“Musicians should go to a yard sale and buy an old fucking drum set and get in their garage and just suck. And get their friends to come in and they’ll suck, too. And then they’ll fucking start playing and they’ll have the best time they’ve ever had in their lives and then all of a sudden they’ll become Nirvana. Because that’s exactly what happened with Nirvana… and they became the biggest band in the world.”
— Dave Grohl, Nirvana / Foo Fighters
There is one thing preventing you from getting really good at that thing you’ve always wanted to be really good at. Your ego.
Maybe you want to learn how to play piano, maybe you want to learn how to tango, how to speak Swahili, act, cook, do Taekwondo, start a blog about nothing in particular so you can impart self-aggrandizing wisdom on strangers… Whatever it is, there’s really only one way to learn how to do it:
Start doing it.
Let’s get one thing clear: this is not a moturbational (motivation + masturbation… I made that up) post vomiting out platitudes like: “Your only competition is you!” or “When people ask what you do, say ‘whatever it takes!'” or “Don’t talk, just act. Don’t say, just show. Don’t promise, just prove.”
No. While there is truth in all of those banal phrases, I want to talk about how to begin and how to learn well.
Some personal examples
While I never planned on it, I’ve made somewhat of a lifestyle of this. I started a podcast (before podcasts were cool), even though I knew nothing about radio/podcasting or interviewing. The show became mildly popular and dovetailed into an artist management company through influence and connections. I knew nothing about artist management (thankfully my business partner did), but we ended up signing and garnered publishing deals, television appearances and song placements for multiple up-and-coming artists. I helped start and grow a healthcare business, even though I knew nothing about the industry or starting an actual brick-and-mortar business with customers. That business did well enough to get absorbed into a big dermatology clinic.
Those are all examples of jumping in and figuring out those things weren’t for me — or maybe they were for me, just temporarily. That’s an important distinction. Imagine putting time and energy into planning, learning, and practicing a new craft, then slowly rolling it out to the public… just to find out you hate it. Jump in, suck, and figure out that you hate it.
If you love it, it will stick. Period.
I also started acting, improvising, and writing before knowing what I was doing. Those all kind of became my thing.
You’ve likely heard interviews where the interviewee says something to the effect of, “I didn’t have a plan B.” If your passion for a craft begins to fade, there’s a reason for it. If your passion is misplaced (e.g. wanting to be famous, over being a working actor), you’re going to fail — or at least have a fleeting, meaningless career. Passion must drive you because, at times, it’s all you have.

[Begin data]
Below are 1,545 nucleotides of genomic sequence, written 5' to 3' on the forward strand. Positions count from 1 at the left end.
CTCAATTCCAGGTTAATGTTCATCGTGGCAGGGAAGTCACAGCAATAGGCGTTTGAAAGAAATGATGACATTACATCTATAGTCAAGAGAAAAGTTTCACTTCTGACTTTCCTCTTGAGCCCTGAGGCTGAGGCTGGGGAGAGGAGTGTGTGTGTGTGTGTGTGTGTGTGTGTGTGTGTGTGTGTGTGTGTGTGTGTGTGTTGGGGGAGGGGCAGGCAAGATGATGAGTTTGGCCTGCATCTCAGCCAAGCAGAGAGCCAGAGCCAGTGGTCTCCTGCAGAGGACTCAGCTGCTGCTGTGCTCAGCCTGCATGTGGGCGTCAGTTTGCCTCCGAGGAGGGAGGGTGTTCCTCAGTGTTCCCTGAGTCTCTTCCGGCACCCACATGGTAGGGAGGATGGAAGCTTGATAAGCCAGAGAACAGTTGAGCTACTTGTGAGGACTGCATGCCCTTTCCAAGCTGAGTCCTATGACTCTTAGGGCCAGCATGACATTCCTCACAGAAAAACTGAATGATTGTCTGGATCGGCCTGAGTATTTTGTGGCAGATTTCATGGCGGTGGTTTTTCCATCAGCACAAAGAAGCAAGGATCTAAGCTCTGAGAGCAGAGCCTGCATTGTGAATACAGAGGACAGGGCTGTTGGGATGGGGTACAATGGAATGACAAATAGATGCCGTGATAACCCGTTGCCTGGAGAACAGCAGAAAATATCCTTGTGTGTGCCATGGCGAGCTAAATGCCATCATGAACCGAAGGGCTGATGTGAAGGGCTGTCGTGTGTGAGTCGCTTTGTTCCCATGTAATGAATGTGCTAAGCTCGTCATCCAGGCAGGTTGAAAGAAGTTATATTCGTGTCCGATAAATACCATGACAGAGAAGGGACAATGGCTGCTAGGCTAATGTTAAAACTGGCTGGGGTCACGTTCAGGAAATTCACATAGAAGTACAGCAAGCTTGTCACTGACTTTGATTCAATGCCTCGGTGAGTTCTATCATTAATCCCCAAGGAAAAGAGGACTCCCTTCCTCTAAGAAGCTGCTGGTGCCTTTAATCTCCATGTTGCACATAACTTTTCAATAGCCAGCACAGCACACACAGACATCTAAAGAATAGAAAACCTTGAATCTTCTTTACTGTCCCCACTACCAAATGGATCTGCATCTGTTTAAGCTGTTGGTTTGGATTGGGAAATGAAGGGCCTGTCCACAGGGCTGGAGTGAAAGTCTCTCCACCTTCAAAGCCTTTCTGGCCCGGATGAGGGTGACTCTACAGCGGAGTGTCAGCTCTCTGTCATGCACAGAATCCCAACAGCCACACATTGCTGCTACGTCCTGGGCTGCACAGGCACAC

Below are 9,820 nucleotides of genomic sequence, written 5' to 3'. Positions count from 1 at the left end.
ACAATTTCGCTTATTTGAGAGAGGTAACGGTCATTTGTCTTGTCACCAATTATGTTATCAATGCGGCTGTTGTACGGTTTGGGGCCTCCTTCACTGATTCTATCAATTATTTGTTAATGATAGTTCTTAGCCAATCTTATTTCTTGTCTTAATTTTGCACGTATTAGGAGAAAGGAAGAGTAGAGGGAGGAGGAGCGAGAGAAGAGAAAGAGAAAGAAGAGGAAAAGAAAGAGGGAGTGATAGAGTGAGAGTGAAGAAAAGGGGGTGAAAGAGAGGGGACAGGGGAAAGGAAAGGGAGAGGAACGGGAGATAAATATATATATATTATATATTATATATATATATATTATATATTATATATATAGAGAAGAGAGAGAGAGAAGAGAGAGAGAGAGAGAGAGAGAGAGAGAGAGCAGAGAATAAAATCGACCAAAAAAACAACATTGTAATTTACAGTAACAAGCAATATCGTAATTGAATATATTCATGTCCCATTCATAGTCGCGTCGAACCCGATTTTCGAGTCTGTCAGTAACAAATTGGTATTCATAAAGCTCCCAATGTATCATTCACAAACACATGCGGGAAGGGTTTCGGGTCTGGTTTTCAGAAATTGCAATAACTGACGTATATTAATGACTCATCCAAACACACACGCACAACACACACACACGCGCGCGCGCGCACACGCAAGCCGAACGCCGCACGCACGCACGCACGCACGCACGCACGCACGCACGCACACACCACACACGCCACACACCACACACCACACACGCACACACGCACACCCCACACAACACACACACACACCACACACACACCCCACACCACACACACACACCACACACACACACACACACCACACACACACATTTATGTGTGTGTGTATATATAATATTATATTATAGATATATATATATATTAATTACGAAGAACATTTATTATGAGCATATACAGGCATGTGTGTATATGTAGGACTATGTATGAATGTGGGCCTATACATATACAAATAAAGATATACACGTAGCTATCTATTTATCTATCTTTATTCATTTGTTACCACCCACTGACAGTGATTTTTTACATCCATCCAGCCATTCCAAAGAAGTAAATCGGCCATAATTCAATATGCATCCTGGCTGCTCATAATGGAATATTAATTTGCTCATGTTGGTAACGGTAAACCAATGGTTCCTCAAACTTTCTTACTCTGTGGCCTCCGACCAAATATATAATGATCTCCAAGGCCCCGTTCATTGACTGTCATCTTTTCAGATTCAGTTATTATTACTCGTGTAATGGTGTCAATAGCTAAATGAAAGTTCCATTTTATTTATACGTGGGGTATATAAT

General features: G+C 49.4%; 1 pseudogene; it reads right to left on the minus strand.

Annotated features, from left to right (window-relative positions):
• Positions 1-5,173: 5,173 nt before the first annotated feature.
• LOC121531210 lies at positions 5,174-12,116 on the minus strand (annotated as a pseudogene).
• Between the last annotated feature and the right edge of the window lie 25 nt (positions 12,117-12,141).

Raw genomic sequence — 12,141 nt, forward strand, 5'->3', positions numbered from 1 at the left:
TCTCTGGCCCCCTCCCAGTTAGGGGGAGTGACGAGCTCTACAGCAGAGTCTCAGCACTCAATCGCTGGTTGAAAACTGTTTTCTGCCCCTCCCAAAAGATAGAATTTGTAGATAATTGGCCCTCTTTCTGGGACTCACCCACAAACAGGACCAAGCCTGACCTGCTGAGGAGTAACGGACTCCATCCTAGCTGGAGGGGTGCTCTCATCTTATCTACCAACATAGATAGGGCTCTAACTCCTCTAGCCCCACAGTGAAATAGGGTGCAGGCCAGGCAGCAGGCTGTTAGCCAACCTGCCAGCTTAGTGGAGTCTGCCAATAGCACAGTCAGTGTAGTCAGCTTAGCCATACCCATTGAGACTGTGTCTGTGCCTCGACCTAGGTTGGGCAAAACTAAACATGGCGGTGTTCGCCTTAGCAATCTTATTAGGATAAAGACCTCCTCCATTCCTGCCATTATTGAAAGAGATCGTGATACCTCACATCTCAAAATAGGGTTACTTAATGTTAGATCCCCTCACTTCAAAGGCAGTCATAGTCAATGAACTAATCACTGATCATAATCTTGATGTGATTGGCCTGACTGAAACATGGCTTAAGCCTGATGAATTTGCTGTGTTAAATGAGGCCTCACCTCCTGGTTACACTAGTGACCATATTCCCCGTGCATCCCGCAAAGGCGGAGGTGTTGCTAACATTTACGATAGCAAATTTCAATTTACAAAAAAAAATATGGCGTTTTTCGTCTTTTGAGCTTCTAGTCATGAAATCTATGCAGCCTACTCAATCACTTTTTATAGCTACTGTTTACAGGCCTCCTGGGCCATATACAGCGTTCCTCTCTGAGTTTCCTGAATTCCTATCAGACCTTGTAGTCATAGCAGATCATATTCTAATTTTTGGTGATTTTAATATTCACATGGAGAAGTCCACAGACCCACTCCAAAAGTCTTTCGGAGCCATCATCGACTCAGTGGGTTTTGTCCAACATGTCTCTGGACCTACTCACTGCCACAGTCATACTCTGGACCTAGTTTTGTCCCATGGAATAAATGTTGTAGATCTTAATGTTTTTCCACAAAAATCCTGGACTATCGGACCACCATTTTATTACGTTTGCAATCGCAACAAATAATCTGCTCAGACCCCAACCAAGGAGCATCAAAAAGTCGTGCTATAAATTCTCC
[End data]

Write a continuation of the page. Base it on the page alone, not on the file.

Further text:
I’ve always considered myself an opportunist, so I’m thankful to have had these opportunities. However, I went in to a lot of them blind. Sure I brought my own special set of skills, Liam Neeson style, but ultimately, I started because I just decided to.
Just Decide To
“From now on we live in a world where man has walked on the Moon. It’s not a miracle; we just decided to go.”
— Jim Lovell, Commander of Apollo 13 (1969)
“Just start doing it” is easier said than done… or is it? Sure there are tips, tricks, and “hacks.” There are good and bad ways to go about things. Yes, it takes a lot of hard work to become great. But to begin is a very simple choice. Everyone has to start somewhere. So start. Wherever you are is as good a place as any.
You want to write a screenplay? You don’t have to be Aaron Sorkin. Start writing. You want to lose 10, 20, or 100 pounds? You don’t have to know everything John Romaniello does. Start moving around and eating less shit. You want to quit your job and start your own freelance business? You don’t have to have a business degree. Start here and start asking questions. You want to be a rockstar drummer? You don’t have to be Dave Grohl. Go to a yard sale, buy an old fucking drum set, get in your garage and just suck.
Don’t overcomplicate it.
“There’s really not much of a secret to it. You eat less, you do more.”
— Christian Bale on losing weight for characters
Hard work does pay off, but why make it more complicated than it needs to be? My generation is obsessed with self-help books, fad diets, guru podcasts, and inspirational quotes. While all of these things have their place, they pull our focus in a thousand different directions and create tribe mentalities of “this is the right way.”
Know that anyone who is prescribing a right way to do something (with rare exceptions) is trying to sell you something.
I’ll go back to a previous example. You want to lose weight? Eat less, do more. Now if you want to look like Arnold, you’ll have to finely tune it a bit more. However, if you want to lose 10 pounds, you don’t have to intermittently fast, do high intensity interval training at exactly 11am, or join CrossFit; you don’t have to be gluten free, dairy free, preservative free, and carb free except on Thursday afternoons, or eat Keto, Atkins, Whole30, or Paleo; you don’t have to be vegan or vegetarian (although I do like that lifestyle).